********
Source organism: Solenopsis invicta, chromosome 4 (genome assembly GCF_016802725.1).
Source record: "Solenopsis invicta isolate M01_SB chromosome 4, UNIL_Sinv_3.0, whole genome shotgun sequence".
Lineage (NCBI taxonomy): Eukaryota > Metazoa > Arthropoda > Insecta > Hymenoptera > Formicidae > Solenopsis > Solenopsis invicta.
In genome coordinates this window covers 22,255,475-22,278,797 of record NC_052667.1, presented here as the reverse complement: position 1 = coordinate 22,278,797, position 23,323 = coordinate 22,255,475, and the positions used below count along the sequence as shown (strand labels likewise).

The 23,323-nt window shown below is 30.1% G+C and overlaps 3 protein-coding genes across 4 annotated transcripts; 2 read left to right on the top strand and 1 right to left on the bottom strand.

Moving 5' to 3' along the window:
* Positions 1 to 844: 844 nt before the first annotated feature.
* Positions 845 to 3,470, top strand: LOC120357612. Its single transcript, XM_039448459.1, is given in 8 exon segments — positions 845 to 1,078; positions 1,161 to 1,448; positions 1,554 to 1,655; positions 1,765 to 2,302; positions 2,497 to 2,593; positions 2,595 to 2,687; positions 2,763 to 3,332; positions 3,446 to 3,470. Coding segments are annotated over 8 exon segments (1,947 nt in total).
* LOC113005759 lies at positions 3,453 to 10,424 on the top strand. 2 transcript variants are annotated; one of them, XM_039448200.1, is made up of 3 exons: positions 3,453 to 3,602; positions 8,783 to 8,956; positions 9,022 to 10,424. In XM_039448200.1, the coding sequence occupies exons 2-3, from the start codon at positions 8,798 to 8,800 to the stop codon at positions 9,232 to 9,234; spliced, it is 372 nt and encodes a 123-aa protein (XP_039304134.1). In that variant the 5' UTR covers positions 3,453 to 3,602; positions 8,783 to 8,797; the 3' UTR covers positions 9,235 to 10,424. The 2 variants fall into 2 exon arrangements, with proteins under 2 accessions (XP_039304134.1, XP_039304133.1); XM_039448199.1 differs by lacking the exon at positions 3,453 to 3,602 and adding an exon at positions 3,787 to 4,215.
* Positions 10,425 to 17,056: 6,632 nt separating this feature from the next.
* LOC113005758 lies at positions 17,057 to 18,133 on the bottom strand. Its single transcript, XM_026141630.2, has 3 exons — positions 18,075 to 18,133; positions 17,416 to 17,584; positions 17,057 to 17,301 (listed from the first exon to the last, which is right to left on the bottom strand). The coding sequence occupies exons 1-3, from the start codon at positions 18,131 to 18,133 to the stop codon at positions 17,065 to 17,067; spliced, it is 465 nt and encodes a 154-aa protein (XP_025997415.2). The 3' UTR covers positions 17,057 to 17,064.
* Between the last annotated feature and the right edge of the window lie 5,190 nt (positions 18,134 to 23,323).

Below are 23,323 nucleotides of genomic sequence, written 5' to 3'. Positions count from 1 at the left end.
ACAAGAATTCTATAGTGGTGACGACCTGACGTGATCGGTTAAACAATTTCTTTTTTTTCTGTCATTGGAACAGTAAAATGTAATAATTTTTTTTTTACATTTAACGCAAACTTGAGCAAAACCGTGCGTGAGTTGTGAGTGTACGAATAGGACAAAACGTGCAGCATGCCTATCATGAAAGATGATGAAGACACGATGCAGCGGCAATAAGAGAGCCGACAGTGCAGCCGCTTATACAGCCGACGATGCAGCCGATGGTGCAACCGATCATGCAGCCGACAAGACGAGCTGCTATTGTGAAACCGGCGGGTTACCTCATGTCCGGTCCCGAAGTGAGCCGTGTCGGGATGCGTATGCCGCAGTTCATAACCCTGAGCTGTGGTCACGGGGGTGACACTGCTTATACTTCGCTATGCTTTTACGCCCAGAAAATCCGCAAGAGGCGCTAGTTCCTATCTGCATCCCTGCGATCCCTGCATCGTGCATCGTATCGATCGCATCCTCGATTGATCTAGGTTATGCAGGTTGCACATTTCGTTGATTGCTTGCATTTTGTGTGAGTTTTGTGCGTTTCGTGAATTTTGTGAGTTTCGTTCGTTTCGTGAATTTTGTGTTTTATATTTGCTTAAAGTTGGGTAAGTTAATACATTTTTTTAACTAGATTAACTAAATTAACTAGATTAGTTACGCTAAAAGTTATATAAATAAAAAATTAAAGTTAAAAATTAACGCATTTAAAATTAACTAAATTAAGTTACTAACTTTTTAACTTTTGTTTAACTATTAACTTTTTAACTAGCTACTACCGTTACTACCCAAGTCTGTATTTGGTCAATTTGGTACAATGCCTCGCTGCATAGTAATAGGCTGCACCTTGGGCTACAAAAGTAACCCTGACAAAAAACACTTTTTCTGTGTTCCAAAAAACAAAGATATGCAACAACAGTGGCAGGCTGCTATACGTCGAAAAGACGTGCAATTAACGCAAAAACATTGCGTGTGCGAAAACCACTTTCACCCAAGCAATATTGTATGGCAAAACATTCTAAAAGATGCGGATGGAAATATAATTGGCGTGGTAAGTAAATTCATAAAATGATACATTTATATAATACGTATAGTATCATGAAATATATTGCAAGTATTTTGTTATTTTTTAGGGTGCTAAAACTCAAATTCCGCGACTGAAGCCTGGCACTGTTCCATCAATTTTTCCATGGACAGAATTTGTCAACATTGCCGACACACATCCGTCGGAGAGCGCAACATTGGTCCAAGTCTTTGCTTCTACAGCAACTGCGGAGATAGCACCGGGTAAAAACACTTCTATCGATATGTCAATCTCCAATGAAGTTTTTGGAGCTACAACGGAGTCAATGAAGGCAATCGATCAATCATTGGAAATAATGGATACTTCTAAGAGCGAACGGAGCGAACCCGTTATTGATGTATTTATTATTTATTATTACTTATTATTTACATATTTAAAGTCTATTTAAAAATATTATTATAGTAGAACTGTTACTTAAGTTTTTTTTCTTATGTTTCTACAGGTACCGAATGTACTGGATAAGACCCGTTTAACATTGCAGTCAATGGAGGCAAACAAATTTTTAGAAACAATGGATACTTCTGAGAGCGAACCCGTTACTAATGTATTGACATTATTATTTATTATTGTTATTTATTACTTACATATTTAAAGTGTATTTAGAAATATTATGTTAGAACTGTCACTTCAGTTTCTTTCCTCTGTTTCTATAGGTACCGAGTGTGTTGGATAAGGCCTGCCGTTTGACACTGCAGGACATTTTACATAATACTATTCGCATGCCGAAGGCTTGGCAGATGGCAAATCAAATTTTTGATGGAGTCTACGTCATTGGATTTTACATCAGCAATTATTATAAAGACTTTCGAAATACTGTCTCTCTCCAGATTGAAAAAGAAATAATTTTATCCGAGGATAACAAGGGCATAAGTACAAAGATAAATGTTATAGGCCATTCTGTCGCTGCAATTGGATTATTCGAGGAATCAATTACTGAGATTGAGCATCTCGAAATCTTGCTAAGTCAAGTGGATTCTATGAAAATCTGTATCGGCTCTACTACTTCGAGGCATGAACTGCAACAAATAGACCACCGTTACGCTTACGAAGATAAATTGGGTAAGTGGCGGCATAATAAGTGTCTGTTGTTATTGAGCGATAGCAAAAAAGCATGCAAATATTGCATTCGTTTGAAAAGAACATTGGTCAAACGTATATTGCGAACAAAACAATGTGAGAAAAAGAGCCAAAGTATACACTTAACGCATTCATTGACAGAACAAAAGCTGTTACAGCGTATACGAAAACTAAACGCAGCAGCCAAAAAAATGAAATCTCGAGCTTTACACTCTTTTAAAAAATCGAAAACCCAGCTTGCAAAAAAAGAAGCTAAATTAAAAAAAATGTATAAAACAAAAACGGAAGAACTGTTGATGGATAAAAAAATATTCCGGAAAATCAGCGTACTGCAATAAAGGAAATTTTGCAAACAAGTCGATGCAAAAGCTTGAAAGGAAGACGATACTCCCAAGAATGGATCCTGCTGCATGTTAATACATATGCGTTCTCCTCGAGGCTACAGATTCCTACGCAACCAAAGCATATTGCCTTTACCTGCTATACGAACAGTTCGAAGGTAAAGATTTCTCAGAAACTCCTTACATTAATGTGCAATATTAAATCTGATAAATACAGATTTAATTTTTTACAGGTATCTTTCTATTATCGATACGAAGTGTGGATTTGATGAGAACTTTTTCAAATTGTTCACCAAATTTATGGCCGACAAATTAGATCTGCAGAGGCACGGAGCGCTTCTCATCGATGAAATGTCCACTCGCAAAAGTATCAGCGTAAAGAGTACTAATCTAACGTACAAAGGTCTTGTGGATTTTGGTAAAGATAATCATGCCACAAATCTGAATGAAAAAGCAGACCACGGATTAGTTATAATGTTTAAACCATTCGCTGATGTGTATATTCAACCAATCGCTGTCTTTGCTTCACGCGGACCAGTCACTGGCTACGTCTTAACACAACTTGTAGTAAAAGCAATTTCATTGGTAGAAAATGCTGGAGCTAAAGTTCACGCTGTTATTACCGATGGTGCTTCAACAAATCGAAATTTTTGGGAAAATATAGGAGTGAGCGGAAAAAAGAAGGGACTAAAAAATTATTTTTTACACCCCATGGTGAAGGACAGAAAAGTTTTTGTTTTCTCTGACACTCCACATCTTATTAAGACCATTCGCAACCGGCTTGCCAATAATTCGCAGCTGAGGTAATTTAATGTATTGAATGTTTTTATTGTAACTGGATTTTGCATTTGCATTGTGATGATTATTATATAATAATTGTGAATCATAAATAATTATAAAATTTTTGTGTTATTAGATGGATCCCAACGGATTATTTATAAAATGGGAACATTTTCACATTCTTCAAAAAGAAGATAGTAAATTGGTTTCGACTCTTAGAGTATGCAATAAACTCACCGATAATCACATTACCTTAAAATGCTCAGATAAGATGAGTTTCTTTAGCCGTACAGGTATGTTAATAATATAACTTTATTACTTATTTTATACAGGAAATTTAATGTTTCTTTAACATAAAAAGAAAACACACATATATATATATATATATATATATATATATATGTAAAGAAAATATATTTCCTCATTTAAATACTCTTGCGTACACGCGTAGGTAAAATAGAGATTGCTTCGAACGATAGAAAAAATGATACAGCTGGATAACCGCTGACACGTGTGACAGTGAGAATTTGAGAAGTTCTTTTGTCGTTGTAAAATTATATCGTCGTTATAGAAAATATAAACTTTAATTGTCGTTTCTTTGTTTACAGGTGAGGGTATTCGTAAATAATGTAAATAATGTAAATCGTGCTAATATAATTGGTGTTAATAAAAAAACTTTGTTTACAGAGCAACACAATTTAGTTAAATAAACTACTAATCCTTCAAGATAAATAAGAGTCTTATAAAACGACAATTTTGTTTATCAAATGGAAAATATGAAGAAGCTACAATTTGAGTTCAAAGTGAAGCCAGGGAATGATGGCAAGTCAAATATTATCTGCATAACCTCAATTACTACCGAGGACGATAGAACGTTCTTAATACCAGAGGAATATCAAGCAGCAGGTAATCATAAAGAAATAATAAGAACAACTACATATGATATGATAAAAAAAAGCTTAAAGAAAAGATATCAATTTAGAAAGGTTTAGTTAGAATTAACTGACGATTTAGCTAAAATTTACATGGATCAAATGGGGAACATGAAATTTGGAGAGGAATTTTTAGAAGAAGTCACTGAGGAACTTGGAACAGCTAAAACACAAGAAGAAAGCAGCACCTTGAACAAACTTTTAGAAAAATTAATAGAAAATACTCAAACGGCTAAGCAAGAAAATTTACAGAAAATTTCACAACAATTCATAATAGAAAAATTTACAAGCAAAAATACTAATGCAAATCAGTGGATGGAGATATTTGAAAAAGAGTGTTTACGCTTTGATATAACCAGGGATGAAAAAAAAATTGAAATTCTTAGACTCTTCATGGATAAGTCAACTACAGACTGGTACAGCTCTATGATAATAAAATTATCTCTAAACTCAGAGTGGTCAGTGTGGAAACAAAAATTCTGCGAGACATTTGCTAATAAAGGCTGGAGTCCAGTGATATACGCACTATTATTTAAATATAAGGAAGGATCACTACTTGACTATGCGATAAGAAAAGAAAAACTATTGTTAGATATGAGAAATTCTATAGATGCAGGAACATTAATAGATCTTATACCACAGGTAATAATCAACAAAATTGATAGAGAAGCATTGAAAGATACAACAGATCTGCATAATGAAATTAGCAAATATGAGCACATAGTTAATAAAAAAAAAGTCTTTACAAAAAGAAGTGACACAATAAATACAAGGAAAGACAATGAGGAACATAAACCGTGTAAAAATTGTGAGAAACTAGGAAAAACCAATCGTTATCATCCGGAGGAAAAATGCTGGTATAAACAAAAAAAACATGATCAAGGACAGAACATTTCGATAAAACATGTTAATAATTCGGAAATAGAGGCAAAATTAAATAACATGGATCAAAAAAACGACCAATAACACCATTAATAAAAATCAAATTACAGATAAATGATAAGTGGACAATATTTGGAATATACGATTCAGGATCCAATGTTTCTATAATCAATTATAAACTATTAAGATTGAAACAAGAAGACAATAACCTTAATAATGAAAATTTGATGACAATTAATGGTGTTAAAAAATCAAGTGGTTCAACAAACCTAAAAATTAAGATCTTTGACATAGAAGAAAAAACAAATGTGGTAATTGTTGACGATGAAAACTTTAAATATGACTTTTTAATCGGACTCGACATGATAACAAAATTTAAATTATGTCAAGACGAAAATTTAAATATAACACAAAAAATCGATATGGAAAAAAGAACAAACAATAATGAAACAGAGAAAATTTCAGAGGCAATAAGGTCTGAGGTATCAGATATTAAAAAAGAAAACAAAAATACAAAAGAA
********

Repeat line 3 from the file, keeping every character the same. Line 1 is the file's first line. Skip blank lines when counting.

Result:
Lineage (NCBI taxonomy): Eukaryota > Metazoa > Arthropoda > Insecta > Hymenoptera > Formicidae > Solenopsis > Solenopsis invicta.